Perhaps the most interesting demonstration of Ambrose's episcopal courage was when the bishop insisted that the Emperor Theodosius do penance for a bloody massacre in the city of Thessalonica, insisting to the emperor that he would not receive the Eucharist until he did so. This act by Ambrose is clearly reminiscent of recent events in which some Catholic bishops have said the Catholic politicians who support abortion rights should not be served the mass. There is historical precedent for their words.
What intrigues me about Wilken's excellent account is two-fold: First, that the support Ambrose had among the people of Milan was clearly instrumental in the success he had in staring down the imperial authorities on several occasions. In one sense the population of Milan was acting subversively in their support of Ambrose over the emperor, but in another sense, in the short generation from Constantine to Theodosius, from the century between Cyprian and Ambrose, the Christian population of the Roman Empire had already shifted from just hoping the Empire would leave them alone, to supporting the Empire outright. A century earlier, Origen insisted that Christians refuse public office saying the way Christians served the public good was through prayer and a virtuous way of life. By the time of Ambrose, Christians were being thrust into public life in an official capacity; and Christians no longer prayed for the conversion of the emperor; they prayed for his health and success.
The second thing I find interesting is that Ambrose confronts the emperor, not on his own accord, but only in responding to actions first taken by the imperial court. Had the emperor not made some of the decisions he did that affected the church, Ambrose might have been content to serve as a bishop in Cyprian-like fashion, even though he still would have carried, by his office, public respect and authority. It is almost as if, while favored by the empire, Christians did not have, as yet, enough of a stake in the empire to initiate influence. That, of course, would change.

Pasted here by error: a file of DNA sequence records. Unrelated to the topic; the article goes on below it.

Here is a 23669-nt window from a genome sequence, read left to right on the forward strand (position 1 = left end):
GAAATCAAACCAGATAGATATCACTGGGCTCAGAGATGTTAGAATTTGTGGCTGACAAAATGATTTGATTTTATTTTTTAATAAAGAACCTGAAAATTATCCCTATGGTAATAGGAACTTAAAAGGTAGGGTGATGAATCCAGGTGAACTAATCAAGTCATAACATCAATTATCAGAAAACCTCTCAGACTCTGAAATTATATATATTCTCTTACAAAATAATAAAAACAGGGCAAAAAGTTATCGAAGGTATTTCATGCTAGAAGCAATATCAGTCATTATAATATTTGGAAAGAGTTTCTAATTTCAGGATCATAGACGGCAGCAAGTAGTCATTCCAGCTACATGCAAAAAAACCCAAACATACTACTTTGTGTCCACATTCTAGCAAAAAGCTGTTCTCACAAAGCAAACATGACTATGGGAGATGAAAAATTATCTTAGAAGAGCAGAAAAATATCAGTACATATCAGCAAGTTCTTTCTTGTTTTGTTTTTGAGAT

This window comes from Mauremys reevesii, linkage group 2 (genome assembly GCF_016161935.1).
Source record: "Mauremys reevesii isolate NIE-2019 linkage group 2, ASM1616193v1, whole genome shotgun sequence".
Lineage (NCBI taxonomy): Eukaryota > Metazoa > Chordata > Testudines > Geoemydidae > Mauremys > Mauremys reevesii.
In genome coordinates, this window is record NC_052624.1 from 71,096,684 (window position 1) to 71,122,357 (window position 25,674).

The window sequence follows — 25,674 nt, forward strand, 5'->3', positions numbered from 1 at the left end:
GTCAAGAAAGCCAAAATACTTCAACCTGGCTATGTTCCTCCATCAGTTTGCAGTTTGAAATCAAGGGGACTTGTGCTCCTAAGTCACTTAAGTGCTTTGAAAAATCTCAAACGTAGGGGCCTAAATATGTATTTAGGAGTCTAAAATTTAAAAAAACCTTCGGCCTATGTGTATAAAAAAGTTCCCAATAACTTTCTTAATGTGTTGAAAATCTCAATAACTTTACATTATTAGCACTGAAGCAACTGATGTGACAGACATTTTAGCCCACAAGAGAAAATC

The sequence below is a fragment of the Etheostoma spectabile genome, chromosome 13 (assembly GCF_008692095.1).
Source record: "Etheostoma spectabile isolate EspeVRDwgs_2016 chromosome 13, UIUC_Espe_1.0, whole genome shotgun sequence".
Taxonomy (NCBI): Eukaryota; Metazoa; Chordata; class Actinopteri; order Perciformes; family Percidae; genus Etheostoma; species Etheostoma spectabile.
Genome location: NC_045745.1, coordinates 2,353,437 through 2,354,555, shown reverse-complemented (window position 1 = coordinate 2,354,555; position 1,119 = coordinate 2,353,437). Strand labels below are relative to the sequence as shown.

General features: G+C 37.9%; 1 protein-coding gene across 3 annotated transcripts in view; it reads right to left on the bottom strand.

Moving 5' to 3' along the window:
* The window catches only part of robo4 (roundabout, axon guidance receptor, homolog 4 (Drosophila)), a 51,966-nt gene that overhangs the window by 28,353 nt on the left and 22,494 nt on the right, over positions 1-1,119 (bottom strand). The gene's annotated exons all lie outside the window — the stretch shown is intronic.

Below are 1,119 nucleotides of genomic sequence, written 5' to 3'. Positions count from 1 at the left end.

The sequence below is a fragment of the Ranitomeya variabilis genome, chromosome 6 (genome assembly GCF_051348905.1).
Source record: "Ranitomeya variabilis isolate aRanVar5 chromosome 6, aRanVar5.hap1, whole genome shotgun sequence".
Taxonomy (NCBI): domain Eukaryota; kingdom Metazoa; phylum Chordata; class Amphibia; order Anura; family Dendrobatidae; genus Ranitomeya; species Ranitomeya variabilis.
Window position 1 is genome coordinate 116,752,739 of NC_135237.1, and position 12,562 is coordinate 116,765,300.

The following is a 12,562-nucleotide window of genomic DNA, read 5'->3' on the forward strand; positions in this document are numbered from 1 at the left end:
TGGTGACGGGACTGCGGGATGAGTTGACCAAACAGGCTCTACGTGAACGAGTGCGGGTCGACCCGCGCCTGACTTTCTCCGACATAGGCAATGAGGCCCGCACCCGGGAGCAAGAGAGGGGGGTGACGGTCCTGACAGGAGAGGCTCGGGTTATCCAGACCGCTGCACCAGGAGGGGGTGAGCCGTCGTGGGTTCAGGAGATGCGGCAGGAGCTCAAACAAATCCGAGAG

I have said before that my great wish and hope is that Christendom in the West would die a sudden death, but unfortunately Christians on the partisan left and right continue to do their best to keep it alive. So perhaps we should look to how Ambrose helps Christians navigate the world of Christendom in the twenty-first century, something of their own making, and something that has grown out of their control as well.. Like Ambrose we find that, after all these centuries, the church has to navigate between the waters of bearing witness to the gospel to the powers that be without being co-opted by the state for its own purposes.
Those waters, then and now, are quite treacherous.
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I do not seek to understand that I may believe, but I believe in order to understand. For this also I believe, –that unless I believed, I should not understand.-- St. Anselm of Canterbury (1033-1109)